- Be malleable to change and take criticisms.
This one is insanely hard, but tough skin is required if you want your work to stand out and be its finest. Yes, it is always nice to hear supportive comments and positive cheer leading from friends and family members but it is extremely difficult to make anything better if you never challenge it to be better. Put your work in the hands of someone you know is going to shred it, rip it apart, send it through the meat grinder. Even if you don’t necessarily agree with their standpoints, it will encourage you to open your eyes to new insights and perspectives you never had before. And, eventually, your work will become its strongest.
- Work at your dream and goal EVERY SINGLE DAY.
This is the top reason people don’t achieve the goals they set for themselves. It’s too easy to “take a day off” or “give yourself a cheat day” or “start doing _____ on Monday”. If you ask me, there is no such mentality You want change? Make it happen TODAY. This may sound a little like a spitting-angry, bald-headed drill sergeant, but I believe this to be absolutely, without any reasonable doubt, 100% factual. Pushing through the mental, physical, or emotional pains makes you so much stronger, even if it’s just “one of those small steps”. Making a determinant effort every day to do the things necessary for a brighter future will encourage you to develop a ‘groove’, a strict self-regimen that you love and couldn’t imagine being without. Trust me, the results will follow.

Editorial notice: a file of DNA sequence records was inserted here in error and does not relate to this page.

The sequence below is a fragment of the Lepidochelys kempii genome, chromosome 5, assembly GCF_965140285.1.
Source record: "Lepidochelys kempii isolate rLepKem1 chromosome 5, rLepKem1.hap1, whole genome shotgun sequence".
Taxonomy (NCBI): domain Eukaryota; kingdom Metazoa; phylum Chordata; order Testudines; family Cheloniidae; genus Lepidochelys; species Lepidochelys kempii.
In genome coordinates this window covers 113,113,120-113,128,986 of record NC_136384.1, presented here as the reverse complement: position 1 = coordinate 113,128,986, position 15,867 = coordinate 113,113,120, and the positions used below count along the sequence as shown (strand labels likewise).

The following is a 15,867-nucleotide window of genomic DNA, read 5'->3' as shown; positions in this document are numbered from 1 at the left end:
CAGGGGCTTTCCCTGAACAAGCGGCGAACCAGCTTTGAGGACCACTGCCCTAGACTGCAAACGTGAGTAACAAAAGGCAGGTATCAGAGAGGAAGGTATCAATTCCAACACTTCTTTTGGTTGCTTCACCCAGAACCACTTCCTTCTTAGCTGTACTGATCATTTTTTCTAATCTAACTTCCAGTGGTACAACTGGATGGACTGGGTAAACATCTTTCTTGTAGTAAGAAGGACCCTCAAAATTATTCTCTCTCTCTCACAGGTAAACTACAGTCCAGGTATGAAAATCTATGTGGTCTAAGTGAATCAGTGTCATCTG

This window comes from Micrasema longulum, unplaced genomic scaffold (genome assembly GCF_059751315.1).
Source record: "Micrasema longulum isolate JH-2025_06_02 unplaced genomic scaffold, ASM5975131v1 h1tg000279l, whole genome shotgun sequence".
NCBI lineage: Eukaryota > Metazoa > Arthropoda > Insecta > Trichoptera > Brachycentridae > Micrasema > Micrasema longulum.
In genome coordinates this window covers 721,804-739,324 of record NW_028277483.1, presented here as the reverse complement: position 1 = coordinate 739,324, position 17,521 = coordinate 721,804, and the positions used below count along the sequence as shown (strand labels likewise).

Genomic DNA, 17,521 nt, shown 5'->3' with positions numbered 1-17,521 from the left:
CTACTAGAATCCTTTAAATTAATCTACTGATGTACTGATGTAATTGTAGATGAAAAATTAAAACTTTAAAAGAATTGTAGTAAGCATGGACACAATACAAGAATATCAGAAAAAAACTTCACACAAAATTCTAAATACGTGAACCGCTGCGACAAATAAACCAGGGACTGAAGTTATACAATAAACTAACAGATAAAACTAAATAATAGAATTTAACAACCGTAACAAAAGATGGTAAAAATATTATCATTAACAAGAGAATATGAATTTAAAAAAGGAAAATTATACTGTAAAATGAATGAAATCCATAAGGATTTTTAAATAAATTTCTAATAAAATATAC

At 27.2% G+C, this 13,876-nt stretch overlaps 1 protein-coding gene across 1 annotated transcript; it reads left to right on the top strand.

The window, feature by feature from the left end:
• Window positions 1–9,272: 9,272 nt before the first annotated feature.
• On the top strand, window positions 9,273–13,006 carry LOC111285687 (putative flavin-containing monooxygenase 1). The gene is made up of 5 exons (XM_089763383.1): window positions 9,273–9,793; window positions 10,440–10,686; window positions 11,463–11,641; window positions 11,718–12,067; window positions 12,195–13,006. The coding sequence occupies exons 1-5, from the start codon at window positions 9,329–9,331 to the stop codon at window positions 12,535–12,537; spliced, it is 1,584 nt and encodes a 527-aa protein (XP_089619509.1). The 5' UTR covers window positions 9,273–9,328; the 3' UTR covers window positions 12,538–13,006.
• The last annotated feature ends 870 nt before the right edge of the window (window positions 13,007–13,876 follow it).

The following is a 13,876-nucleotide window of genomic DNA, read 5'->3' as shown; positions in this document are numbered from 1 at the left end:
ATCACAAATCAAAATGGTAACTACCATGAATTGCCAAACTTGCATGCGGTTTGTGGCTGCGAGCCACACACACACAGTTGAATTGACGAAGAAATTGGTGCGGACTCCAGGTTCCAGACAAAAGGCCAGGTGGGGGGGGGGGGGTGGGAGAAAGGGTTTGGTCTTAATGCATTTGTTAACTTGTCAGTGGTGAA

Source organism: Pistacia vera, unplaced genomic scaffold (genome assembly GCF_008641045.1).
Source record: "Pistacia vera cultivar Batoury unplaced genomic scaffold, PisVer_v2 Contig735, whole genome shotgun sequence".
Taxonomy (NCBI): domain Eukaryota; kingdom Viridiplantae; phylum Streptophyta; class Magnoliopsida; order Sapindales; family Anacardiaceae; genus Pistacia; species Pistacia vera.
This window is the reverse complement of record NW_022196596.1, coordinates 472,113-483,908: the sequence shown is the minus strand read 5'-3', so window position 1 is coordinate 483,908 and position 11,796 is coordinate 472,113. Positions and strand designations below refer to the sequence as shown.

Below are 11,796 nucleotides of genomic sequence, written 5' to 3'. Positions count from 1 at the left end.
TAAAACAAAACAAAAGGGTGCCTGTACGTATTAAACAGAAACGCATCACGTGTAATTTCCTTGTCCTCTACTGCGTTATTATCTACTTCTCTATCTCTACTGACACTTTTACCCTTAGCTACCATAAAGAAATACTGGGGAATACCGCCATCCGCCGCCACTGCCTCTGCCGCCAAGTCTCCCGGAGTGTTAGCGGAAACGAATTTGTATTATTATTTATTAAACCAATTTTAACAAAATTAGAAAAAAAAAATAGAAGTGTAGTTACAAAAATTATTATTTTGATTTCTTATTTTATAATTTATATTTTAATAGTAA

If you’ve made this far, I’d like to close with one short personal story that changed my life in a constructive way.
After my second knee surgery in 2010, I weighed almost 210 pounds and was easily the heaviest I’ve ever been (I’m only about 5’8, on a good day). Growing up with athletics all year round, the inactivity and weight gain I experienced was something that not only upset me, but was also foreign and completely terrifying. After I was cleared to move again, I knew this wasn’t the life I wanted for myself and I had to make a change. I started this process very slowly, at a crawl if you will. After 15 minutes on a stationary bike I was exhausted; but I continued to push forward every day. For weeks I remained at that 15 minute mark which, to most, is nothing. Maybe even a waste of time. After a while, I started incrementally increasing the duration of my workouts as well as the intensity. Before I knew it, I was shedding pounds like a sumo wrestler who fell asleep in the steam room. Months went by before I experienced any results I deemed “rewarding” but I kept getting after it day, after day, after day. Regardless of how much I thought weight loss would never happen. Despite how much I let fear and doubt take the reins of my life. Despite the little voice in my head whispering “you can’t do it”.
You can do it.
Believe in yourself. Trust in your vision. Create your own opportunities. Achieve your dream.
Best of luck to all of you in 2014.
“The world is yours”. – Nas